“The corporate forces were too overwhelming, the liberal class too monied and distracted. The official history of a broken school system that was simply washed to sea, too convenient. And the truth – like the shiny new charter school system that emerged at its expense – was simply torn down and built again from scratch.”

Blogger Louisina Educator writes of the combination of forces fighting for Common Core:

“These heavily promoted standards pushed by an alliance of so called education reformers such as the Gates Foundation, The Broad and Walton Foundations, the Pearson education publishing conglomerate, and the Obama administration are also supported by the Charter School Association, big business interests LABI, CABL, the Baton Rouge Area Chamber of Commerce and two astro turf groups (phony grassroots organizations funded by the big foundations). All of these groups will also be fighting hard to kill HB 21 and 340 that would only modestly curtail the expansion of New Charter schools in Louisiana.

“The dedicated and informed parents and educators who oppose Common Core and PARCC testing are so outgunned by the privatization and Common Core promoters that the battle this week could be compared to confronting an Abrams tank with a BB gun.”

Robert Mann, professor of journalism at Louisiana State University, describes the effort by Louisiana business leaders and sympathetic legislators to drive “a fatal spear to the heart of the giant,” meaning the teachers’ union.

“Public school teachers, firefighters, state troopers and other law enforcement officials can have their dues deducted from their paychecks and remitted to their respective unions. House Bill 418, sponsored by Rep. Stuart Bishop, R-Lafayette, would outlaw that practice. The bill is among the highest priorities in the current legislative session for the Louisiana Association of Business and Industry (LABI). The House Labor Committee approved the legislation last week in a 9-6 vote.”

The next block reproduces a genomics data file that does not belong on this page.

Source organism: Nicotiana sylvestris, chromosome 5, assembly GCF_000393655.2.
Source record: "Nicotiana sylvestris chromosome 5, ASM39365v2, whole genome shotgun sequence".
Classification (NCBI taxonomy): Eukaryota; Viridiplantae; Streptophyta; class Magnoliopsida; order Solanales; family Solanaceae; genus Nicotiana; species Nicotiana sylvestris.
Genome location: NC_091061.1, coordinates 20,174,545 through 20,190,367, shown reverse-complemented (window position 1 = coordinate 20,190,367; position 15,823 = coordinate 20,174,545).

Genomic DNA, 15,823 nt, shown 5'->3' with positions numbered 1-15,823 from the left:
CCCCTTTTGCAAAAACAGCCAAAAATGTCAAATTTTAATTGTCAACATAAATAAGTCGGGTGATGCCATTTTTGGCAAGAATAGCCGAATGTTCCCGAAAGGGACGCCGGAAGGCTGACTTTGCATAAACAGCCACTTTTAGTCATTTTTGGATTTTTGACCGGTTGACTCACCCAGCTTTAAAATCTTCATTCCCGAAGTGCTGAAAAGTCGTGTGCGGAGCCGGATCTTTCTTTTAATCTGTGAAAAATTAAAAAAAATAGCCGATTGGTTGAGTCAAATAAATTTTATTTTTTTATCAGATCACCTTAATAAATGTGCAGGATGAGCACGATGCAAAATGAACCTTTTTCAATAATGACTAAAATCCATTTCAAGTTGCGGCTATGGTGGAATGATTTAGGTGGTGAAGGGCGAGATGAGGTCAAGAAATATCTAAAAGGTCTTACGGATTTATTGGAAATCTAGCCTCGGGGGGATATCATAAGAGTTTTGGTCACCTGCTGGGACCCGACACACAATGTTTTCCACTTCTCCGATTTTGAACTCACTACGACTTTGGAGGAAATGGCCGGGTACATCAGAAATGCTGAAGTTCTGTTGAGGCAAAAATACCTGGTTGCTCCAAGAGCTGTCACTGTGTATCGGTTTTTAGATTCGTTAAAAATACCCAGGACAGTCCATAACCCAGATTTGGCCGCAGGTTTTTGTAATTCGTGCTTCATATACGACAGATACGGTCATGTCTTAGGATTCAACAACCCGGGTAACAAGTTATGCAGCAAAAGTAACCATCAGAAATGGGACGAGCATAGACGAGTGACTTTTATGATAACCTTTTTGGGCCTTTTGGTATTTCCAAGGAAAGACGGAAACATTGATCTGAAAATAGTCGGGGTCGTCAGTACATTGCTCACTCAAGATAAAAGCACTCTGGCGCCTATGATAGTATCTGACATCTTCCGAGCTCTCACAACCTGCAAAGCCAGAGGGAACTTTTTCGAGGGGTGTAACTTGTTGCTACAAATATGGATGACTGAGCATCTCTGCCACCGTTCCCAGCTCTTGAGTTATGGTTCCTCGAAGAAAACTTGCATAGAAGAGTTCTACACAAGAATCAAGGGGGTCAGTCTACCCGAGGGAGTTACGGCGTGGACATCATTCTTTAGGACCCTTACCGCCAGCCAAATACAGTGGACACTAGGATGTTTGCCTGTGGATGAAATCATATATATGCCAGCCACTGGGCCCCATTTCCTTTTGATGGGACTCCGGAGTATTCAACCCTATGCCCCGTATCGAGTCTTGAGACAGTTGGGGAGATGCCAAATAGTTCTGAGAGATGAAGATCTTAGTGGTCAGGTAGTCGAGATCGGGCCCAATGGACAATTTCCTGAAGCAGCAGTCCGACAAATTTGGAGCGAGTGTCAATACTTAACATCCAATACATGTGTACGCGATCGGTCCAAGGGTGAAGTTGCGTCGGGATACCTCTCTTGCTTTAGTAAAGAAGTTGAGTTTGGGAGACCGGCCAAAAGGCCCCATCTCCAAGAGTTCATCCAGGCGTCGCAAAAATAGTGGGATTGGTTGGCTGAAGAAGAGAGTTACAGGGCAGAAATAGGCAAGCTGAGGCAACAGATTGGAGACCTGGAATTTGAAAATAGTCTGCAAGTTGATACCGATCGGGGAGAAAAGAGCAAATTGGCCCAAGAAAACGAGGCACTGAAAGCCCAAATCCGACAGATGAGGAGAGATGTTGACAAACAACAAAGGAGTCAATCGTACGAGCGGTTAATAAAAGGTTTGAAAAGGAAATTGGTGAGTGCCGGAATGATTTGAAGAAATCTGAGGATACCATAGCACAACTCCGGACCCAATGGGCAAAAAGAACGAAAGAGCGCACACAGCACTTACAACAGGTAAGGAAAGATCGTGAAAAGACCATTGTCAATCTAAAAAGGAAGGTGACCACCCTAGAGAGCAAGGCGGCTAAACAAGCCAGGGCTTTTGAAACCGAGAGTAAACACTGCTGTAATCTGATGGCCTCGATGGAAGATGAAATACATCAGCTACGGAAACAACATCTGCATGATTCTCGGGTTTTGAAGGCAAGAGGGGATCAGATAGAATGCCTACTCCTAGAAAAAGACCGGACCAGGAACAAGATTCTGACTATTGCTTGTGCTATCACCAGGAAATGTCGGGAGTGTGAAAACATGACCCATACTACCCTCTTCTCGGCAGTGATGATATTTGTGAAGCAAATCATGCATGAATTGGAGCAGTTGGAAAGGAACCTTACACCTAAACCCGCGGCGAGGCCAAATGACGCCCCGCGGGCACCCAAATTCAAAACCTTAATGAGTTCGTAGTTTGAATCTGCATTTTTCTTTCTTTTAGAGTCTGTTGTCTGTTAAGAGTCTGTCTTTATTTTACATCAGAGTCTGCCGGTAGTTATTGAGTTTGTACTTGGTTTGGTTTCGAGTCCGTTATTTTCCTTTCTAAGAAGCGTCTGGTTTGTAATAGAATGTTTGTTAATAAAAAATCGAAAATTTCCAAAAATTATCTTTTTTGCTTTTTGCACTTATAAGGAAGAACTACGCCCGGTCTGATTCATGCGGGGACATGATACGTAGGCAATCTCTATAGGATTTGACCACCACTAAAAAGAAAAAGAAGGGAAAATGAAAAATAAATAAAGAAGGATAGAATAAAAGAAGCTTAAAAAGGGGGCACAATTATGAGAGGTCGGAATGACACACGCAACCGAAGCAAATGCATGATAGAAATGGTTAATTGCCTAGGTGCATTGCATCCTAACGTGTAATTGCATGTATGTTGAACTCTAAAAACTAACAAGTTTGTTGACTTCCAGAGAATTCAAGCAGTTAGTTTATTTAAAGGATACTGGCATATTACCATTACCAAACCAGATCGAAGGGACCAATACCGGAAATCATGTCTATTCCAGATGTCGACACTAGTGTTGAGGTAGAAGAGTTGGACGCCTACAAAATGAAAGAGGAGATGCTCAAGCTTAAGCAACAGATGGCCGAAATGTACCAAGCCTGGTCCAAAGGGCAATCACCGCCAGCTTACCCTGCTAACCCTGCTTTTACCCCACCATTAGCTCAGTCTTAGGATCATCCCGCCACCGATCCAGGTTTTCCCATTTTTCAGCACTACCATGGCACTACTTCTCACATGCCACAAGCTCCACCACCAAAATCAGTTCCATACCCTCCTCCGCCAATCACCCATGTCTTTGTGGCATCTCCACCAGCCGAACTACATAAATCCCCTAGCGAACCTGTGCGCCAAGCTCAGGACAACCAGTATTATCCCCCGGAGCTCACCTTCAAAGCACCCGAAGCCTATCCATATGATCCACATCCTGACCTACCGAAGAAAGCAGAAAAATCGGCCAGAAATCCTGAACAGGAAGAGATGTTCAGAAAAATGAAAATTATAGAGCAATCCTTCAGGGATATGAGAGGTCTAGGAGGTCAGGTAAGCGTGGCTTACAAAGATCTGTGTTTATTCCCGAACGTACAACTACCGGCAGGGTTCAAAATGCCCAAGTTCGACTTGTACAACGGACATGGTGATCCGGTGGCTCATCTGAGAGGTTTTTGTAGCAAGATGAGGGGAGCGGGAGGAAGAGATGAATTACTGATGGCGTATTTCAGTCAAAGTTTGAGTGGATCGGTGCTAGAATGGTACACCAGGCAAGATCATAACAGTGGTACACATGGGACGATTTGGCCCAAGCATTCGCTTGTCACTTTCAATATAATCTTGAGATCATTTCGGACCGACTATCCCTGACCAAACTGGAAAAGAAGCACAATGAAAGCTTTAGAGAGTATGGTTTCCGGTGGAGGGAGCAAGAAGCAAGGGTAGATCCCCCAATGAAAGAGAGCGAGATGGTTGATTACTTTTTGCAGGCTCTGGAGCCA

The Louisiana Association of Business and Industry is hoping to pass legislation cutting off automatic deductions for union dues, known euphemistically as “paycheck protection.” Ostensibly, the goal is to save money. But Mann obtained a secret video where the business leaders revealed their real goal, which was to starve the union of funds to cripple it.

Mann saw the bigger picture after watching the video:

“Last month, when I first saw that this bill was among LABI’s top priorities for the 2015 session, I wondered how a supposedly minor issue could be so important to the state’s top business organization. Now, thanks to [industrialist Lane] Grigsby’s candid comments behind closed doors, we know. It’s about killing the teachers unions.”

BASIS, an Arizona charter chain known for its intense academic standards, plans to open five charter schools in Louisiana. BASIS expects all students to complete AP courses and work very hard to reach its high standards. It accepts everyone, but loses large numbers of students who can’t keep up with the school’s academic pressure.


BASIS is ranked high on lists of “the best schools,” because it gets top test scores after booting most of its students.


This is so far from the original conception of charter schools in the late 1980s. They were promoted by Albert Shanker, the president of the AFT, as schools that would recruit the lowest performing, least motivated students and develop innovative ways of reconnecting them with school. They would share whatever they learned with the public schools. They were intended not to compete but to help public schools by discovering better ways to help the reluctant learners.


BASIS, by contrast, is an exceptionally competitive school that appeals to high performing students and drops the reluctant learners.


Here is what Louisiana will get: This. This. And this.


Keep the best, get rid of the rest.


Get every new post delivered to your Inbox.

Join 159,112 other followers